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For several years, various Supreme Court of British Columbia judgments have determined that strata unit owners, subject to an explicit agreement to the contrary, share responsibility for the strata corporation’s property—in particular the cost of maintaining and repairing it. A recent case, Poloway v. Owners, Strata Plan K692, underlined this principle even though some owners benefitted substantially less than others from common repairs and improvements.
Under the Strata Property Act (SPA), a strata corporation must allocate common expenses between the owners by unit entitlement. But some strata corporations containing different types of units (for example, townhouses and apartments or commercial and residential) can organize themselves into separate sections. The SPA requires that three-quarters of all of a strata corporation’s owners, as well as three-quarters of the owners in each potential section, attending a general meeting must vote in favour of any such reorganization that may result in common expenses being allocated in some way other than by unit entitlement.
Ten townhouse owners in Strata Plan K692, which has seventeen apartments in a single four-storey complex as well as twelve townhouses, began the dispute in Poloway. All parts of the property required extensive repairs costing more than two million dollars but over ninety per cent of these were dedicated to the apartment building.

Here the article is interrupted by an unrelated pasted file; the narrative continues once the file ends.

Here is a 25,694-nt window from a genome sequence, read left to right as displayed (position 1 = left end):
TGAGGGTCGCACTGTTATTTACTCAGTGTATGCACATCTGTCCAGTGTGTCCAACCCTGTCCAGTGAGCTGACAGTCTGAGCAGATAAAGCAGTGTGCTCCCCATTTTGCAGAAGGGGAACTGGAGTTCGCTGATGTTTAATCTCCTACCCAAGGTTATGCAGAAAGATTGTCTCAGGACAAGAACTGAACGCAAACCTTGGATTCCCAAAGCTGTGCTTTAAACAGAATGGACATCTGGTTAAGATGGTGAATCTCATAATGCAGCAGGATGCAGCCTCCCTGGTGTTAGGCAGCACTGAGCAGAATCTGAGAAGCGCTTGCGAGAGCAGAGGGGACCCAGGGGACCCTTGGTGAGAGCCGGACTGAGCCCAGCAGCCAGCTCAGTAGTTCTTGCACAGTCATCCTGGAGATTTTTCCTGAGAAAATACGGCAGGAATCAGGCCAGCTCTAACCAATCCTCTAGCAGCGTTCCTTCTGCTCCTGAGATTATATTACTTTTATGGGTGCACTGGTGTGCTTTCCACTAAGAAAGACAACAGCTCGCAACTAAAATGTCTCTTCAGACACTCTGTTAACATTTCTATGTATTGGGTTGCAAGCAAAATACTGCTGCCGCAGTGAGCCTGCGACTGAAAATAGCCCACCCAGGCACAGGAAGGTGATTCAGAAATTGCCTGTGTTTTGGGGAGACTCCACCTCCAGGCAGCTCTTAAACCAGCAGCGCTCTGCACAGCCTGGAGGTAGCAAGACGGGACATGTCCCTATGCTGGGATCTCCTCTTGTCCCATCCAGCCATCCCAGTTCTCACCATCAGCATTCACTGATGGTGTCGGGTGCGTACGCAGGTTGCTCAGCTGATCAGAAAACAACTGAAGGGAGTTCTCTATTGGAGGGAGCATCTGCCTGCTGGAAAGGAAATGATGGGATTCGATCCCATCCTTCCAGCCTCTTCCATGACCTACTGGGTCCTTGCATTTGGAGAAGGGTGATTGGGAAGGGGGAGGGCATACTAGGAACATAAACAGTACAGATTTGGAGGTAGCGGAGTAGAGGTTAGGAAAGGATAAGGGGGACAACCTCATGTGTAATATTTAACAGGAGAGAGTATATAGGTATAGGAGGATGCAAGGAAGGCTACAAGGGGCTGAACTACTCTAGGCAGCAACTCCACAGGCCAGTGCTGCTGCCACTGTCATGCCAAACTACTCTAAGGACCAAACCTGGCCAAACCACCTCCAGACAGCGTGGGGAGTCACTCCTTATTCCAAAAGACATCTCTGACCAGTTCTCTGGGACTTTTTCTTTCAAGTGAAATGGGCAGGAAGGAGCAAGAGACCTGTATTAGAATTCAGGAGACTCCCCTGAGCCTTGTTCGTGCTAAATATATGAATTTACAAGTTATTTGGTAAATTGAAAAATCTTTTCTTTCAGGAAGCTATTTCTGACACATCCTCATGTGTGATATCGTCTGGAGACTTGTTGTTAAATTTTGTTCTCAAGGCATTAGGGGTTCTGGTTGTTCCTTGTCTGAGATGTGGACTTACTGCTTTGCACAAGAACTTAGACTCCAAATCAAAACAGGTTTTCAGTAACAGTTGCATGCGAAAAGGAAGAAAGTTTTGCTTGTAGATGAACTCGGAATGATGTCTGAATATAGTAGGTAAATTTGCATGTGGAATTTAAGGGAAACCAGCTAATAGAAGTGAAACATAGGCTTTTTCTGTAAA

The petitioners sought to have the Court order the strata corporation to create separate sections for the townhouses and apartments pursuant to the Strata Property Act. The intention would be to have the repair costs allocated to each section in accordance with the repairs it incurred.
Mr. Justice Barrow thoroughly reviewed the history of the jurisprudence. Quoting from a previous B.C. Supreme Court decision, he confirmed that the general rule when applying the SPA is that “you are all in it together” and this general rule should not lightly be displaced. In order to do so, the petitioners would have to demonstrate that the impugned conduct was “significantly unfair”.
When courts consider whether something in this context is “significantly unfair”, they take an historical approach to similar issues by the strata corporation involved as well as the conduct of the corporation in the context of the subject dispute. In Poloway, the Court made significant findings that the strata corporation had attributed past common expenses based on unit entitlement. Furthermore, during the dispute before the Court, the strata corporation had acted reasonably and in a manner consistent with the SPA’s requirements. The Court therefore found that, while the greater expense to the petitioners could be described as “burdensome”, it did not meet the standard of “significant unfairness . . . in this context.”
In view of this and earlier decisions, it is vital that strata corporations and individual strata owners consider the type and nature of the strata units in their plan before engaging in common repairs. Under the current statutory regime, unless there is an explicit agreement to the contrary before the imposition of a levy, the expense will probably have to be shared rateably according to unit entitlement.
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